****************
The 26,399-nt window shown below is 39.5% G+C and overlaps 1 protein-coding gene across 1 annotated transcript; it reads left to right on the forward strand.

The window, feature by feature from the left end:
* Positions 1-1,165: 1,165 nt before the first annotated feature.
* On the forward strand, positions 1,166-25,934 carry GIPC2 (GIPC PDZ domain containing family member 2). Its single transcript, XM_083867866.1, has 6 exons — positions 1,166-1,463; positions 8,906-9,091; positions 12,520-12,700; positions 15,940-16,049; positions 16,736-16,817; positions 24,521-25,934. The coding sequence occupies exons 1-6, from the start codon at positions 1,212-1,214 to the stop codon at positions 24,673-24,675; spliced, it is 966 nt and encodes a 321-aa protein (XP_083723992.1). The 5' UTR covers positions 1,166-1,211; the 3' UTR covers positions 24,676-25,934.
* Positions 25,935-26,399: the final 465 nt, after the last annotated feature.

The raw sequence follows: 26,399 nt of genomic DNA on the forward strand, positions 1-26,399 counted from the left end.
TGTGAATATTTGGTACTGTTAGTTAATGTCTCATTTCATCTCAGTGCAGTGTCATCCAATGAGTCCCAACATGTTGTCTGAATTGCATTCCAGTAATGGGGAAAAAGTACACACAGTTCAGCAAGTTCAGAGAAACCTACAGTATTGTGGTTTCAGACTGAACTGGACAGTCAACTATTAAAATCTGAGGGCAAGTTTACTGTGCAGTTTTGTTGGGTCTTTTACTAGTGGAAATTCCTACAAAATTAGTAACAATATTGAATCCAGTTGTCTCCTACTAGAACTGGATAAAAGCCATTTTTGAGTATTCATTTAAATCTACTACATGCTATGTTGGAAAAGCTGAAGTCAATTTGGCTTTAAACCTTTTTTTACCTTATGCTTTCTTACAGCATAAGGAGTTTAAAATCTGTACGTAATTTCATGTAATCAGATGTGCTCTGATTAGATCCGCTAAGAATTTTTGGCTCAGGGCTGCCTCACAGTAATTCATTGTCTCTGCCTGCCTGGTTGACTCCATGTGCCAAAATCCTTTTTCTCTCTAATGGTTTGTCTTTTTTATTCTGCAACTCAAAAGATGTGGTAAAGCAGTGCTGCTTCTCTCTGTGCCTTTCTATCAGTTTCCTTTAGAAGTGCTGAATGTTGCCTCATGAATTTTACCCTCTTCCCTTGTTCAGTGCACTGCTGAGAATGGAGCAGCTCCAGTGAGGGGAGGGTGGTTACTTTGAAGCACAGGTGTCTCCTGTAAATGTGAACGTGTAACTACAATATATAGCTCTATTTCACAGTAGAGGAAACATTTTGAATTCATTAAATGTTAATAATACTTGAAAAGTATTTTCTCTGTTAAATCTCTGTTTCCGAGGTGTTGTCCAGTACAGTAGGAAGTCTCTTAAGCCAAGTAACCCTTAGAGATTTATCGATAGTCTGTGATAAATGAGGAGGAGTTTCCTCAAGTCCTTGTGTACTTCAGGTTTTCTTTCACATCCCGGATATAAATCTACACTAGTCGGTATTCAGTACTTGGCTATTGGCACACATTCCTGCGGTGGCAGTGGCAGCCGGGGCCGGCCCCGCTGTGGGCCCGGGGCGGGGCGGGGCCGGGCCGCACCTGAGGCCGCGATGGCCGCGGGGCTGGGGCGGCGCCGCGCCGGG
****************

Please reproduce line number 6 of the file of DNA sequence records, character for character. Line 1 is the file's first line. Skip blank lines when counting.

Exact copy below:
The raw sequence follows: 26,399 nt of genomic DNA on the forward strand, positions 1-26,399 counted from the left end.